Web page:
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Trek Tech Pass me the quantum flux regulator, will you?

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Old September 2 2012, 04:18 AM   #16
Mars
Captain
 
Re: Ramming planets at warp velocity!

tighr wrote: View Post
In the Philip K. Dick short story The Variable Man, Earth is at war with the Centaurian Empire (which in the story completely circles our solar system). Earth scientists invent a missile that will fly toward Centaurus at FTL speeds, and then drop out of FTL inside the star. Due to the method of FTL, dropping out of FTL speeds means that the object has nearly infinite mass at relativistic speeds, which would cause the sun to implode.

It's not "warp", but it is FTL. When traveling at near FTL speeds, according to relativity the object will have nearly infinite mass. That would be the cause of any damage. Warp bubbles work differently, though, in that the mass of the object at warp is actually decreased.
I think we should try to maintain conservation of energy, if it takes a certain amount of energy to achieve that warp velocity, then no more than that amount of energy will be released upon impact with a planet, so it makes no difference whether the ship explodes on the surface due to a breach of its antimatter containment or if it impacts on the surface at maximum warp velocity, and any antimatter left unused would then react with the ship's matter hull and with the planet's matter surface to achieve a total conversion of mass to energy, that would be a big explosion, a matter/antimatter explosion is 100 times more powerful per unit mass than a thermonuclear bomb.
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Old September 2 2012, 04:30 AM   #17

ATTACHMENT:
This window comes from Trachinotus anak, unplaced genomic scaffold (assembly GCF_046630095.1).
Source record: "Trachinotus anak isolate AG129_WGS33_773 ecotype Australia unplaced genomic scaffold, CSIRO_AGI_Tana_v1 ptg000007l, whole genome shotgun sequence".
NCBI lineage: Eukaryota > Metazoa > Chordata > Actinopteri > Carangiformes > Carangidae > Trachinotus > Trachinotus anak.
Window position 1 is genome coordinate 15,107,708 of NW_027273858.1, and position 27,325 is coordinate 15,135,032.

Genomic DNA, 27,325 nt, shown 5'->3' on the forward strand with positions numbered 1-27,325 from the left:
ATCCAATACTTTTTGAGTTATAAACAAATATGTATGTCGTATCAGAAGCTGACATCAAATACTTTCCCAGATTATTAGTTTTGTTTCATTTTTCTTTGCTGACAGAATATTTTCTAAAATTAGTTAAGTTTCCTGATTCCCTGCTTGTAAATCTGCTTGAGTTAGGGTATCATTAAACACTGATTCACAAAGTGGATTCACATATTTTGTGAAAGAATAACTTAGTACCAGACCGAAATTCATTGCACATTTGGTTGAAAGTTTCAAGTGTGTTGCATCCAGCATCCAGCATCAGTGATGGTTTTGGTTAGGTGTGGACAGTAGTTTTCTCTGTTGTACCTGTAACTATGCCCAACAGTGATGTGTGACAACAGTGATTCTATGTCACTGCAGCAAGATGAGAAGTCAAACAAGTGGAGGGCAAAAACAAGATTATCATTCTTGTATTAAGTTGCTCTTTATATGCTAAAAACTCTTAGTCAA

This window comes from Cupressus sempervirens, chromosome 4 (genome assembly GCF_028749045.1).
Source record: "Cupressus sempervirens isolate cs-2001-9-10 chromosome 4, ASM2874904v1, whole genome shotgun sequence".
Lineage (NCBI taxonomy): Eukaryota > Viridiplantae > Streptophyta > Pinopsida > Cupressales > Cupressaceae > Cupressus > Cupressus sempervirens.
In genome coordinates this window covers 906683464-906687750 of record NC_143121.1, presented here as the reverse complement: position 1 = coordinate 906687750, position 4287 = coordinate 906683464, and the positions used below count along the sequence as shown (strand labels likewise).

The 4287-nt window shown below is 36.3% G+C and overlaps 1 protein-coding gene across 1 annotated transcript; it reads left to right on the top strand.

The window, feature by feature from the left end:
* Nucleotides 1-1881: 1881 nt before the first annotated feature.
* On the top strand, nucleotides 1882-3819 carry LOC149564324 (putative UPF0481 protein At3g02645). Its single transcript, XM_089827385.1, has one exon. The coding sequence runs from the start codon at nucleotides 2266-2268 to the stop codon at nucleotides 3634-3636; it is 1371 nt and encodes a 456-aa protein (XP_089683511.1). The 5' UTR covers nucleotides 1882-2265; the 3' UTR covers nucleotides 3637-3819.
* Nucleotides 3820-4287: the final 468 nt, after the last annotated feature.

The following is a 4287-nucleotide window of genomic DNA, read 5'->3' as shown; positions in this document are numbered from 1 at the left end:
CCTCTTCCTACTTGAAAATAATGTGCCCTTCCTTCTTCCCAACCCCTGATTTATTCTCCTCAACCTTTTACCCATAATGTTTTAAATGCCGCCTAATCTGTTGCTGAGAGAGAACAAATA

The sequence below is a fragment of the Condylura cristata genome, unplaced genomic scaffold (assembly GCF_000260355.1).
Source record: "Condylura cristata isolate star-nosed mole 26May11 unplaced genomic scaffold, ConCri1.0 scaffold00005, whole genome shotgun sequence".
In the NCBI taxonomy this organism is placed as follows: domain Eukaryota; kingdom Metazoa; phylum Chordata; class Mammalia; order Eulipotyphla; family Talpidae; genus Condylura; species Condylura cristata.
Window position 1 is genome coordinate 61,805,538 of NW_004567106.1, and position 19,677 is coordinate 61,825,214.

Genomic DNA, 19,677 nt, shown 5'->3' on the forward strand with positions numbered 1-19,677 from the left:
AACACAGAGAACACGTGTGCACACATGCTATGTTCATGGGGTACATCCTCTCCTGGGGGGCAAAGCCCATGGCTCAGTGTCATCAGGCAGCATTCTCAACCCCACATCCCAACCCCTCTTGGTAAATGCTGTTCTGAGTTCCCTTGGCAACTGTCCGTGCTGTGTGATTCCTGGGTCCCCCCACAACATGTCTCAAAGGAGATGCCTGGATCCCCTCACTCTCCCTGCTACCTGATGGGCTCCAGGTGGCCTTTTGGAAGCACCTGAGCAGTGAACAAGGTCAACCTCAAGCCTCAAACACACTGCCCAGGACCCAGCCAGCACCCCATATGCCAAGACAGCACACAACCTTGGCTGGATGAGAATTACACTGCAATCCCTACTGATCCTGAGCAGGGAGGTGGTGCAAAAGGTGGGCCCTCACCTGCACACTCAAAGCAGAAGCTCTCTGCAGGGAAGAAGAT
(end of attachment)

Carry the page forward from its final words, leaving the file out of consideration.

Crazy Eddie
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Re: Ramming planets at warp velocity!

tighr wrote: View Post
In the Philip K. Dick short story The Variable Man, Earth is at war with the Centaurian Empire (which in the story completely circles our solar system). Earth scientists invent a missile that will fly toward Centaurus at FTL speeds, and then drop out of FTL inside the star. Due to the method of FTL, dropping out of FTL speeds means that the object has nearly infinite mass at relativistic speeds, which would cause the sun to implode.

It's not "warp", but it is FTL. When traveling at near FTL speeds, according to relativity the object will have nearly infinite mass. That would be the cause of any damage. Warp bubbles work differently, though, in that the mass of the object at warp is actually decreased.
A fun story, I remember. A pity relativistic mass doesn't actually work that way.
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Old September 2 2012, 04:34 AM   #18
tighr
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Re: Ramming planets at warp velocity!

newtype_alpha wrote: View Post